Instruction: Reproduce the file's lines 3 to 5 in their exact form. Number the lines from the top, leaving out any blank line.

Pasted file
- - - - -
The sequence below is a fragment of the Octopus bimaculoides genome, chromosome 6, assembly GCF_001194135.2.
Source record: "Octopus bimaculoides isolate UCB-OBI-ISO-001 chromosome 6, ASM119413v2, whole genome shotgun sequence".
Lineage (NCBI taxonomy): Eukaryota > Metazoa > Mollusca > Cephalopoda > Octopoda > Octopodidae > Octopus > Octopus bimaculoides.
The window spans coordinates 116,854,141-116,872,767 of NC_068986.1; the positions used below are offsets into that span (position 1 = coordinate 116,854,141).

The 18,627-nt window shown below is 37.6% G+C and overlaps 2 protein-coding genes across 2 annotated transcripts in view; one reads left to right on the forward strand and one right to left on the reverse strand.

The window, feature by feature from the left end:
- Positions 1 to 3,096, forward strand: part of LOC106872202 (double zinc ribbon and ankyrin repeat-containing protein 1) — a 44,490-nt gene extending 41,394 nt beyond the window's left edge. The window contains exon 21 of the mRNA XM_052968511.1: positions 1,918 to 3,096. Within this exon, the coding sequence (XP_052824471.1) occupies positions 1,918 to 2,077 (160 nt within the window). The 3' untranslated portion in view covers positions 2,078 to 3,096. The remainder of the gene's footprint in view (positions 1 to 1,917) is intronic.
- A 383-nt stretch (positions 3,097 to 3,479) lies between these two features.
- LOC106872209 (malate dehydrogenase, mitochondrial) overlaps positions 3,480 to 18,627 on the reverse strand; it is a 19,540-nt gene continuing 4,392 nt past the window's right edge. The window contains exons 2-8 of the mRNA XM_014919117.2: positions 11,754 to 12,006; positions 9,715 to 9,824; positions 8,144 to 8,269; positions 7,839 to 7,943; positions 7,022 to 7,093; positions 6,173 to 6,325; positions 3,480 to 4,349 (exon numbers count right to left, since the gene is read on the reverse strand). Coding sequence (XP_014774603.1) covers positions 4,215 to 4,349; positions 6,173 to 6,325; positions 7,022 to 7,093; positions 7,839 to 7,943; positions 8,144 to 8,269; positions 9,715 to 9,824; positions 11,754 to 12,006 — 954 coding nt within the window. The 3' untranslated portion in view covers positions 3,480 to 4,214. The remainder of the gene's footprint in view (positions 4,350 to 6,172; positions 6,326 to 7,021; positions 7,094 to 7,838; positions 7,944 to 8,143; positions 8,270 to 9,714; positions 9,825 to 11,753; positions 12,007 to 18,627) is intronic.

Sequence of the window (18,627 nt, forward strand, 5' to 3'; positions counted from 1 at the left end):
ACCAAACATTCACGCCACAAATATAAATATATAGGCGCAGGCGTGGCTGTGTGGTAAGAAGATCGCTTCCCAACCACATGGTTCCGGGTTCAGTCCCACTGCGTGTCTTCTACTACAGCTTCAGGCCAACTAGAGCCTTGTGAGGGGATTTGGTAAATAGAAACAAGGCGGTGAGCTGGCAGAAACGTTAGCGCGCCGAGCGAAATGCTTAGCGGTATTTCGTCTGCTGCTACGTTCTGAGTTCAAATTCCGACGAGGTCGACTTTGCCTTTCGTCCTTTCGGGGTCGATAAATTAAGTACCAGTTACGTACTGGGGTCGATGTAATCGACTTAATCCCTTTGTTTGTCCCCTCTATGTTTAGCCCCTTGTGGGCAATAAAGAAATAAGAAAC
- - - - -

Lineage (NCBI taxonomy): Eukaryota > Metazoa > Mollusca > Cephalopoda > Octopoda > Octopodidae > Octopus > Octopus bimaculoides.
The window spans coordinates 116,854,141-116,872,767 of NC_068986.1; the positions used below are offsets into that span (position 1 = coordinate 116,854,141).

The 18,627-nt window shown below is 37.6% G+C and overlaps 2 protein-coding genes across 2 annotated transcripts in view; one reads left to right on the forward strand and one right to left on the reverse strand.